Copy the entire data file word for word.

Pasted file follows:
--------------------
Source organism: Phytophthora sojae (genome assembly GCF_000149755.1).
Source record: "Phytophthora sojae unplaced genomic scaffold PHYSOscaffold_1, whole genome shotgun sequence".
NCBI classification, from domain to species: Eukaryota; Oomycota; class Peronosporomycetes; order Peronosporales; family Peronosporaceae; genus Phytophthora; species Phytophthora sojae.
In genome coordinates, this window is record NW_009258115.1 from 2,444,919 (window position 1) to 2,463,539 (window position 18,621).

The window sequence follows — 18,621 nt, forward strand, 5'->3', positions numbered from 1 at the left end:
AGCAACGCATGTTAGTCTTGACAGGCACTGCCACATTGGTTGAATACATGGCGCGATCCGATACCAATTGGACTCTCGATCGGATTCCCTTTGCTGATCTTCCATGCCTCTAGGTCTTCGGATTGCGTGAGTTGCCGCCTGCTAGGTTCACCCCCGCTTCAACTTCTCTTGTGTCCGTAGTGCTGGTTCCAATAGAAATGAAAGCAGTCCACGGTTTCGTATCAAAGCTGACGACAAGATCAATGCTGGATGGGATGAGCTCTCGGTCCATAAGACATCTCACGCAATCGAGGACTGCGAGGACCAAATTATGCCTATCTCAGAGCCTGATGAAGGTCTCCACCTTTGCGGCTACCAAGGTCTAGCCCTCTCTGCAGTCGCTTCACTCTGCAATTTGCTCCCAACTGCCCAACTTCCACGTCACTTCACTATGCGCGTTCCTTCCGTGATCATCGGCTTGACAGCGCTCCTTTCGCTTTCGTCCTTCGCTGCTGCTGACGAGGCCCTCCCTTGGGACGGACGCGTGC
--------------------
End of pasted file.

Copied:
Source organism: Phytophthora sojae (genome assembly GCF_000149755.1).
Source record: "Phytophthora sojae unplaced genomic scaffold PHYSOscaffold_1, whole genome shotgun sequence".
NCBI classification, from domain to species: Eukaryota; Oomycota; class Peronosporomycetes; order Peronosporales; family Peronosporaceae; genus Phytophthora; species Phytophthora sojae.
In genome coordinates, this window is record NW_009258115.1 from 2,444,919 (window position 1) to 2,463,539 (window position 18,621).

The window sequence follows — 18,621 nt, forward strand, 5'->3', positions numbered from 1 at the left end:
AGCAACGCATGTTAGTCTTGACAGGCACTGCCACATTGGTTGAATACATGGCGCGATCCGATACCAATTGGACTCTCGATCGGATTCCCTTTGCTGATCTTCCATGCCTCTAGGTCTTCGGATTGCGTGAGTTGCCGCCTGCTAGGTTCACCCCCGCTTCAACTTCTCTTGTGTCCGTAGTGCTGGTTCCAATAGAAATGAAAGCAGTCCACGGTTTCGTATCAAAGCTGACGACAAGATCAATGCTGGATGGGATGAGCTCTCGGTCCATAAGACATCTCACGCAATCGAGGACTGCGAGGACCAAATTATGCCTATCTCAGAGCCTGATGAAGGTCTCCACCTTTGCGGCTACCAAGGTCTAGCCCTCTCTGCAGTCGCTTCACTCTGCAATTTGCTCCCAACTGCCCAACTTCCACGTCACTTCACTATGCGCGTTCCTTCCGTGATCATCGGCTTGACAGCGCTCCTTTCGCTTTCGTCCTTCGCTGCTGCTGACGAGGCCCTCCCTTGGGACGGACGCGTGC